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How Workers and Management at One Company Teamed Up to Fight the Pandemic

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For months, Penny Burroughs kept a close eye on working conditions at PCI Pharma Services and worried about her colleagues contracting COVID-19.

Burroughs and other representatives of United Steelworkers (USW) Local 286 collaborated with the pharmaceutical packaging company on intensive safety plans—including on-site medical care and a shuttle service—to protect workers.

And because these cooperative, proactive measures helped to keep the virus out of the Philadelphia plant, PCI had hundreds of healthy, energized workers ready to leap into action when pharmaceutical manufacturers sought assistance packaging and distributing COVID-19 vaccines.

While the pandemic drove home the need to reinvigorate the nation’s manufacturing base, it also underscored employers’ obligation to keep Americans safe on the job.

The foresight demonstrated by PCI and Local 286, for example, will help the nation vanquish a virus that’s claimed more than 374,000 U.S. lives so far and pushed unemployment to the highest level since the Great Depression.

Since the first shipment of vaccines arrived at PCI’s facility in November 2020—escorted by U.S. marshals—its workers have already helped to distribute “hundreds of thousands” of life-saving doses.

Even as they do their part to battle the pandemic, Burroughs and her colleagues also continue labeling, assembling, packaging and shipping their regular customers’ orders for items like blood pressure medications, auto-injectors, over-the-counter pain relievers and other products that consumers still need every day.

Union members always performed their jobs with the utmost diligence, realizing that the medications they provide to hospitals, doctors’ offices and pharmacies helped to keep fellow Americans—maybe even their own friends and family members—well.

But the exceptional dedication and loyalty they demonstrated during the pandemic highlighted just how much the company relies on them.

Helping to distribute COVID-19 vaccines—a process that involves labeling the vials before packaging them for shipment—created new levels of pride and enthusiasm at the plant.

“It’s an exciting job, a very important job,” said Burroughs, a shop steward and packer who’s worked at PCI for 35 years and considers her coworkers a second family. “It’s something that’s going to be in the history books.”

Many companies across the country refused to take basic safety precautions to prevent the spread of the virus, recklessly exposing workers and their families to infection and allowing mass infections to disrupt production.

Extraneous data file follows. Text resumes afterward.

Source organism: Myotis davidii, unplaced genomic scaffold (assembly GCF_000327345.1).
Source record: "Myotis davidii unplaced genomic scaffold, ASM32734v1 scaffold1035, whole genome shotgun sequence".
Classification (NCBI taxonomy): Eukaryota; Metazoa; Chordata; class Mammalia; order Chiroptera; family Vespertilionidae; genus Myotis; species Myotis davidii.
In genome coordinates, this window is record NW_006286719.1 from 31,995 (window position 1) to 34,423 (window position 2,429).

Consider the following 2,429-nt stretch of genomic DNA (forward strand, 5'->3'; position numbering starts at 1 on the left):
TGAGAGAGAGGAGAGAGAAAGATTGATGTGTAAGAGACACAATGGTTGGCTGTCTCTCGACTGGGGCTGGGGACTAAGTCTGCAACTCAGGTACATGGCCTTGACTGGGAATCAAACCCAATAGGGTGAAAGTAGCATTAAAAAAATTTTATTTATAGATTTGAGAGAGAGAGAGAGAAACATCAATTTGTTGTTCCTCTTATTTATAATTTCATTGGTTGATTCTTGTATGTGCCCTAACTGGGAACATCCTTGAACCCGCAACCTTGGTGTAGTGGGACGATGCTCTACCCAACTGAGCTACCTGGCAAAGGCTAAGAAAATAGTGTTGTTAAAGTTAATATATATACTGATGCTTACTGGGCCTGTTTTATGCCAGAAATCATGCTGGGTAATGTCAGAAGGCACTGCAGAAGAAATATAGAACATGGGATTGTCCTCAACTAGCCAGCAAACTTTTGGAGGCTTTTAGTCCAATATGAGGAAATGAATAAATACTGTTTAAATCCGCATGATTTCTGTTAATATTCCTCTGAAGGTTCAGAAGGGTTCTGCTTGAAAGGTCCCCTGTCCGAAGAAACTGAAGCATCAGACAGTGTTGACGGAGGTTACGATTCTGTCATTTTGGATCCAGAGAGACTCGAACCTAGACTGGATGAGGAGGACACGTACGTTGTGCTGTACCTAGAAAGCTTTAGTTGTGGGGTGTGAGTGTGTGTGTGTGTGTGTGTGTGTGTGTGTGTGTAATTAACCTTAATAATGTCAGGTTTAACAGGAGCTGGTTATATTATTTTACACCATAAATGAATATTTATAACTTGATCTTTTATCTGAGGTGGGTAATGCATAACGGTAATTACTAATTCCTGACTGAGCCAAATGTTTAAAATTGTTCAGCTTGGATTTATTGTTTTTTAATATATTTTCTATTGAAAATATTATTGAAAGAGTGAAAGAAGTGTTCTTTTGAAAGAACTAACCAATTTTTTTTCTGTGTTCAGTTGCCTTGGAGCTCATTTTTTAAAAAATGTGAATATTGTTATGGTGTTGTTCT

But PCI and Local 286 recognized early on the importance of protecting workers from the virus and preparing for a possible role in distributing vaccines.

Instead of their monthly labor-management meetings, company and union representatives began holding twice-weekly conference calls that allowed them to voice concerns, share ideas, roll out safety initiatives and evaluate the results.

Burroughs and her colleagues already wore gloves, gowns and other personal protective equipment (PPE) to prevent contamination of the medications they packaged and shipped. But when the pandemic struck, the company went even further, issuing face shields and installing plexiglass dividers to separate workers accustomed to laboring almost shoulder to shoulder on the production floor.

In addition, because the company and union shared a concern about union members contracting the virus during commutes on crowded buses and subway cars, PCI began reimbursing them for Lyft and Uber trips. It also set up a shuttle service that picked workers up at the city’s major bus stops, dropped them at the plant before their shifts and provided return rides afterward.

PCI not only checked workers’ temperatures before each shift but brought in a mobile health care unit to provide immediate help with health concerns of all kinds. And the plant, which operates around-the-clock, cut each shift by a half-hour to prevent one group of workers from having unnecessary contact with another at entrances, break rooms and other locations.

“This was unprecedented, in my experience,” Local 286 President and Business Manager Carlo Simone Jr. said of the comprehensive safety plans.

“They really stepped up. But I think they’re reaping the benefits of doing so in a variety of ways. It benefits them as much as us, no doubt,” Simone said, noting that the safety measures enabled PCI to maintain the robust workforce essential to maintaining regular production while also taking on the emergency vaccine packaging work.

PCI, he observed, also had the foresight to make $25 million in facility upgradesin recent years that provided the capacity crucial to handling the vaccine orders.